Joe Antos argues there’s a problem with a study released this week by Kaiser, which looked at what seniors would pay for Medicare benefits under a Romney-like plan. It found that, if seniors wanted to keep the benefits they have right now, 59 percent would end up paying more.
Antos says the Kaiser analysts don’t give seniors enough credit here: They’re smart enough to switch to the plan that is a better deal.
“The Kaiser study does not show what sensible seniors could save if they simply followed their supermarket instincts and select the best deal,” he writes. “The study shows how much seniors would lose if they keep their old plan in the face of much better options. My mom isn’t that dumb.”
The Kaiser study does run through an option that is similar to what Antos describes, although with less detail than other options. It shows that if 25 percent of seniors switched to the second-cheapest Medicare option -- the one that their voucher would cover completely -- the number who would see costs increase drops fro 59 to 34 percent. A handful, about 1 percent, would even see a rebate as their plan costs less than the voucher.
There’s a decently large body of health policy research, however that questions whether seniors would actually make this switch. Numerous studies have examined how seniors select their prescription drug benefit. They tend to find that these insurance plans are very “sticky”: Seniors stick with the plan they have, even as its costs go up and up. Once a senior chooses a plan, he or she rarely switches, even when more low-cost options are available.
We know that Medicare benefit plans do tend to be sticky -- and we also know that beneficiaries don’t always choose the most cost-effective option. In the journal Health Affairs this month, University of Pittsburgh’s Chao Zhou and Yuting Zang looked at whether seniors bought the prescription drug coverage plan that would be most cost-effective for their health care needs. Only 5.2 percent chose the least expensive plan based on their medication needs.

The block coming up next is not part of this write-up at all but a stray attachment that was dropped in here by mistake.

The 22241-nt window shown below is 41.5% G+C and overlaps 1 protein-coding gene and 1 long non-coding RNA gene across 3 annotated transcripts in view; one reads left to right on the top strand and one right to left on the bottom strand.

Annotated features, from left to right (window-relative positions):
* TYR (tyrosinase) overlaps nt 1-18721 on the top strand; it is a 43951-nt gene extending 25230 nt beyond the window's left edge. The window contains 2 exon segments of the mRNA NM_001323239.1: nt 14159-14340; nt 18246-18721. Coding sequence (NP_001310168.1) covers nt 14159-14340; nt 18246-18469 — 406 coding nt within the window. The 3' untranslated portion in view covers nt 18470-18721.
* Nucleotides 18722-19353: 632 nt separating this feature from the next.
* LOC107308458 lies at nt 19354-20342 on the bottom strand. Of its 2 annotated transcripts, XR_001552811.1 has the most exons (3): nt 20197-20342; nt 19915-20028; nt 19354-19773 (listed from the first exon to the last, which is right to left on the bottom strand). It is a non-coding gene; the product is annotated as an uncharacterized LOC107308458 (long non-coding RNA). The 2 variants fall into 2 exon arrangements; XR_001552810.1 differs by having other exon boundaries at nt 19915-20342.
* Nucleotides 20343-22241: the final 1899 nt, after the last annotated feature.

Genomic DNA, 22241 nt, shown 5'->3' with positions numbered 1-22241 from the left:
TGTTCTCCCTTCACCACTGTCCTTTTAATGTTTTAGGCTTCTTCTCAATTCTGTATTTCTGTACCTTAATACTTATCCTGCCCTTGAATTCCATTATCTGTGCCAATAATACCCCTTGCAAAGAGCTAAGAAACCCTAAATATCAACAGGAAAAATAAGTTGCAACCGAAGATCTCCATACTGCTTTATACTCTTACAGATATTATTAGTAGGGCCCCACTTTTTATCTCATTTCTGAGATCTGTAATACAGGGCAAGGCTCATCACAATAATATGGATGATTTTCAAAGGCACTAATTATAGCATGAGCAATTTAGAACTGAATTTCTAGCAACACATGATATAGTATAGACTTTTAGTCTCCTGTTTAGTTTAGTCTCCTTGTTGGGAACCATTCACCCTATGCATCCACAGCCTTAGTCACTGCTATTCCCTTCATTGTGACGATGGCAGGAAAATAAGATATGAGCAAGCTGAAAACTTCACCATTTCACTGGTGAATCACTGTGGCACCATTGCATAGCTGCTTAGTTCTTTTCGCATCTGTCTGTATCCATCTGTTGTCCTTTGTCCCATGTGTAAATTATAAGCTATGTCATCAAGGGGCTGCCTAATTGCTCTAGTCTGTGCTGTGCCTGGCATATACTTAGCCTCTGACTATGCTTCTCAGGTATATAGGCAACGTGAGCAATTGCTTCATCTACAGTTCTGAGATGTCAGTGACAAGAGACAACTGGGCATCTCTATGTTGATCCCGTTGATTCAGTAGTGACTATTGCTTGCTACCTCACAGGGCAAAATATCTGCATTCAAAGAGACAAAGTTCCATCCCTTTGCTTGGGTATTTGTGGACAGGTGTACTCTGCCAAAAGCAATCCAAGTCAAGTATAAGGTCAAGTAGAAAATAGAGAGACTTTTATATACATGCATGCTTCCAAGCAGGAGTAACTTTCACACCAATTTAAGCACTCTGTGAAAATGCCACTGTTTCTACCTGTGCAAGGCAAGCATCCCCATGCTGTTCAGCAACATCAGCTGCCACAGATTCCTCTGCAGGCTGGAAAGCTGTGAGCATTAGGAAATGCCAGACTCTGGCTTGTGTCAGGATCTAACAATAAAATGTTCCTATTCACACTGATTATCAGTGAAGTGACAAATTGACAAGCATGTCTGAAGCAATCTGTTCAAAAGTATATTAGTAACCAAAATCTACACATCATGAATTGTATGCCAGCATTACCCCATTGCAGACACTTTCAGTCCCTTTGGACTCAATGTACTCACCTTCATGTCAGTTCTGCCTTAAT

Nationwide, beneficiaries on average spent $368 more annually than they would have spent had they purchased the cheapest plan available in their region, given their medication needs. More than a fifth of beneficiaries spent at least $500 a year more than they needed to. Beneficiaries often overprotected themselves by paying higher premiums for plan features that they did not need, such as generic drug coverage in the coverage gap.
Part of that could do with the challenge that shopping for health benefits poses. A Kaiser Family Foundation survey found 40 percent of seniors to describe open enrollment, with the choice of private plans as, "difficult and confusing" to understand.
There are other forces that could push seniors to chose the wrong plan, like health insurers structuring benefit packages in a way that would lure the healthier -- and less costly -- seniors to pick their products. There's already some evidence of this happening in Medicare Advantage right now, where plans with a gym membership benefit tend to have healthier members.
This isn’t an indictment of seniors: Shopping for insurance is an incredibly difficult task for any individuals. Between co-pays, premiums and the unpredictability of health needs, its really difficult to know which plan offers the best value. What we do know of the one private market we have in Medicare right now, however, is that beneficiaries don't always chose the least expensive plan to meet their needs.